We do not have a medical director of the ventricular assist device (VAD) program; as the heart transplant director, I essentially take on a leadership role with the VAD program. I am the primary HF cardiologist participating in our annual JCAHO accreditation reviews, which requires several meetings to review our outcomes and performance measures, education of all staff involved in patient care, documentation, etc. I worked with our surgeons to change the post-VAD management from surgical f/u to a weekly clinic staffed by HF cardiology to improve HF management and identify those who are appropriate transplant candidates rather than remaining destination therapy. I also helped develop our patient selection criteria and anticoagulation protocol, and participate in our monthly quality meetings and projects to review performance improvement. Our annual volume in 2010-13 was 31-39 for long-term VADs and improved to 52 in 2014 and 48 in 2015. Our one year survival is 79% vs 80% in the INTERMACS database (our national metric), which is averaged from >150 hospitals implanting VADs.
My major accomplishment as the HF fellowship director has been in obtaining ACGME accreditation in 2013, which was the first year any US HF program could be approved. I completed and submitted the application in 2012 which included developing policies, competency assessments, and updating our curriculum for advanced HF training. We have since completed our first site visit with the ACGME in early May 2016 (final report pending). I developed a HF specific lecture series for our fellow(s) geared towards the HF boards since their didactic education had primarily been included with the general cardiology fellows’ lectures when given by our subspecialty faculty. I expanded the HF fellow curriculum to include our VAD and transplant quality meetings, HF research meetings, journal club, and Heart Care Council for the transplant program; the goal is to increase their exposure to clinical trial management, quality improvement projects and how to interpret quality data in order to make protocol changes.
I have served as section editor for Current Heart Failure Reports, the Nonpharmacologic Therapy section since 2011 (an invited annual position); each year, I select 6-7 topics in this field, choose authors, and edit the manuscripts. Since 2015, I have been an editorial board member for the Journal of Cardiac Failure, which is the official journal of the Heart Failure Society of America; membership is by invitation for US and international heart failure cardiologists.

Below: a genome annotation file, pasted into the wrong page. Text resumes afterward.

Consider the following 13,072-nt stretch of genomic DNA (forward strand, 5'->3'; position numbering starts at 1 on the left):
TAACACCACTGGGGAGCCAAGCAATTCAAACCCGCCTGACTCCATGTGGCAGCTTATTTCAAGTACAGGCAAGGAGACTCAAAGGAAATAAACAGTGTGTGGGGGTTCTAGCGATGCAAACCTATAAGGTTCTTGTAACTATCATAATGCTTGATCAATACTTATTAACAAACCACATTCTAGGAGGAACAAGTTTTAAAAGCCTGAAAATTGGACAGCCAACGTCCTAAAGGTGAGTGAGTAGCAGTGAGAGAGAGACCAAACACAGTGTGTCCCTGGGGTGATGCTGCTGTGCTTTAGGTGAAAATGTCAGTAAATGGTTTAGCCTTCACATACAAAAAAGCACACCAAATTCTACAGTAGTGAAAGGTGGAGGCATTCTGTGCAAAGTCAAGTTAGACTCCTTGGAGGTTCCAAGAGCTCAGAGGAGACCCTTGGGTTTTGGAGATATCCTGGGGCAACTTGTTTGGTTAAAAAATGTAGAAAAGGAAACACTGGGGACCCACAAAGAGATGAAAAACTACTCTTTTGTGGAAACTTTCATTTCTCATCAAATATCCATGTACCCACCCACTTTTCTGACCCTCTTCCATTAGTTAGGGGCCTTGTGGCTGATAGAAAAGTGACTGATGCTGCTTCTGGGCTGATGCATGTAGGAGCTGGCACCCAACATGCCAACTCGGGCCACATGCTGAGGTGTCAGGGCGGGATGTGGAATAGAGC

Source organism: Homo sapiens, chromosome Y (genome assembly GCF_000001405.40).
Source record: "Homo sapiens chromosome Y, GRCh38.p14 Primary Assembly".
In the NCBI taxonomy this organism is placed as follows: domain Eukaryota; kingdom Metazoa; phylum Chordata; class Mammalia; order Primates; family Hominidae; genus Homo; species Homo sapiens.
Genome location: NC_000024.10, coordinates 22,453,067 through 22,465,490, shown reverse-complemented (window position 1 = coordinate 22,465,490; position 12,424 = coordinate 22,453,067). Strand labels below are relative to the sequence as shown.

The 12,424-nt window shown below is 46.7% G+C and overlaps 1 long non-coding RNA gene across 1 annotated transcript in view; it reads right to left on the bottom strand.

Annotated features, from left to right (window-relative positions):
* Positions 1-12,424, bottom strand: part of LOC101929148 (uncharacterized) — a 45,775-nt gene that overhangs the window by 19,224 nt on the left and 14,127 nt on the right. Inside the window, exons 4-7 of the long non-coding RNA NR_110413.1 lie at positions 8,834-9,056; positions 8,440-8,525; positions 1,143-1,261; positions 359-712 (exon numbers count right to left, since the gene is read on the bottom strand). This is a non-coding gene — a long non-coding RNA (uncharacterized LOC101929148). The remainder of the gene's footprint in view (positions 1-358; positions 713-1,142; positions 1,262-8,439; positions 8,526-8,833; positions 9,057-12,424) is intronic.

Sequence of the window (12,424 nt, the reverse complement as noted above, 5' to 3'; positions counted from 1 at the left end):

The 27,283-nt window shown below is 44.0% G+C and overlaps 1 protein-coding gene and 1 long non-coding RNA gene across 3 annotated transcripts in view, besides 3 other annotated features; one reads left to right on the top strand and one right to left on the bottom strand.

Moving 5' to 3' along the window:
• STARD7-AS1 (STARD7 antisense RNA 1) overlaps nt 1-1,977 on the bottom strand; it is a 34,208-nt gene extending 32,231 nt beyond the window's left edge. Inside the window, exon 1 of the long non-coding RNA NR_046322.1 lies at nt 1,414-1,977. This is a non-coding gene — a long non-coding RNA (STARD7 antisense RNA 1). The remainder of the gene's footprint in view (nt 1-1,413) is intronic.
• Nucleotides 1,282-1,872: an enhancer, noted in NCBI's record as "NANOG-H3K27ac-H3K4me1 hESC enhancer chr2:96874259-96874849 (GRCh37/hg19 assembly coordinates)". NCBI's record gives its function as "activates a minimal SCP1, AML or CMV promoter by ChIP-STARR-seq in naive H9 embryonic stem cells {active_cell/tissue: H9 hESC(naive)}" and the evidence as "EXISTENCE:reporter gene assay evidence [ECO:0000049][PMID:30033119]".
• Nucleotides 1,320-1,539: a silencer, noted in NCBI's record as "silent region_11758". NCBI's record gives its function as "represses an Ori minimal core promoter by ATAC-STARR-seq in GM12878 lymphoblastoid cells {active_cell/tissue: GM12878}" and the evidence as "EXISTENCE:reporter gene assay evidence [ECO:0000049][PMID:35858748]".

I am co-chair of our Heart Failure Operations Council. We meet monthly and have been tasked with reducing HF admissions and length of stay. We are trying to streamline our discharge medication process as we have noted multiple errors; the pilot project, n=21, showed a 30d readmission rate of 14% (vs 32% in Ross for CY2015).
I have been recognized on the Best Doctors List 2010, 2013-2015; based on patient satisfaction scores at OSU, I have received the Certificate of Excellence for Outstanding Achievement in Patient Service in 2010, 2014 and 2015. I have served on the UNOS Region 10 Heart Review Board for the past 6 years and review UNOS 1A listings/extensions and exception criteria within the region (Ohio, Indiana, Michigan). Members include leaders in heart transplant from the Cleveland Clinic and Michigan programs (total of 7 regional centers with a representative on the board). When there is a concern with 1A/1AE listing or extending a high status listing, we have conference calls to discuss the individual cases. I am also the OSU heart transplant representative for the Ohio Solid Organ Transplantation Consortium, which involves reviewing and approving all patients listed at any of the 6 adult/children heart transplant programs in Ohio.